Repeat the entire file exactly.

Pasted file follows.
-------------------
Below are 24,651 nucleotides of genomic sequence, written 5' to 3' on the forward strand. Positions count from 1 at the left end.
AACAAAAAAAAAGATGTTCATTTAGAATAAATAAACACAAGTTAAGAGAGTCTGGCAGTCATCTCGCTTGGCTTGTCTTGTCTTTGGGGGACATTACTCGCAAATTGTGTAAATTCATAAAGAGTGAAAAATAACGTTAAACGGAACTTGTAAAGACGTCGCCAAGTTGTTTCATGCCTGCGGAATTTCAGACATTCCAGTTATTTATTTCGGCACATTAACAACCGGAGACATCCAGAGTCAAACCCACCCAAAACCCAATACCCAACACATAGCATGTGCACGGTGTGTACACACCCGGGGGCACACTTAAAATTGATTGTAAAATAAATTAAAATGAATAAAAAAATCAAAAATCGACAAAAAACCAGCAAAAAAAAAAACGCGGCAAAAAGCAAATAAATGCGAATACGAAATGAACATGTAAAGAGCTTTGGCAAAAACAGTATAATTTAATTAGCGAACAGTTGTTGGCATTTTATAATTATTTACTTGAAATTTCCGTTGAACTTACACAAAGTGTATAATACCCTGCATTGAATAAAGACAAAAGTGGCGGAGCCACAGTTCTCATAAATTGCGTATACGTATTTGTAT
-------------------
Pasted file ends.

Below are 24,651 nucleotides of genomic sequence, written 5' to 3' on the forward strand. Positions count from 1 at the left end.
AACAAAAAAAAAGATGTTCATTTAGAATAAATAAACACAAGTTAAGAGAGTCTGGCAGTCATCTCGCTTGGCTTGTCTTGTCTTTGGGGGACATTACTCGCAAATTGTGTAAATTCATAAAGAGTGAAAAATAACGTTAAACGGAACTTGTAAAGACGTCGCCAAGTTGTTTCATGCCTGCGGAATTTCAGACATTCCAGTTATTTATTTCGGCACATTAACAACCGGAGACATCCAGAGTCAAACCCACCCAAAACCCAATACCCAACACATAGCATGTGCACGGTGTGTACACACCCGGGGGCACACTTAAAATTGATTGTAAAATAAATTAAAATGAATAAAAAAATCAAAAATCGACAAAAAACCAGCAAAAAAAAAAACGCGGCAAAAAGCAAATAAATGCGAATACGAAATGAACATGTAAAGAGCTTTGGCAAAAACAGTATAATTTAATTAGCGAACAGTTGTTGGCATTTTATAATTATTTACTTGAAATTTCCGTTGAACTTACACAAAGTGTATAATACCCTGCATTGAATAAAGACAAAAGTGGCGGAGCCACAGTTCTCATAAATTGCGTATACGTATTTGTAT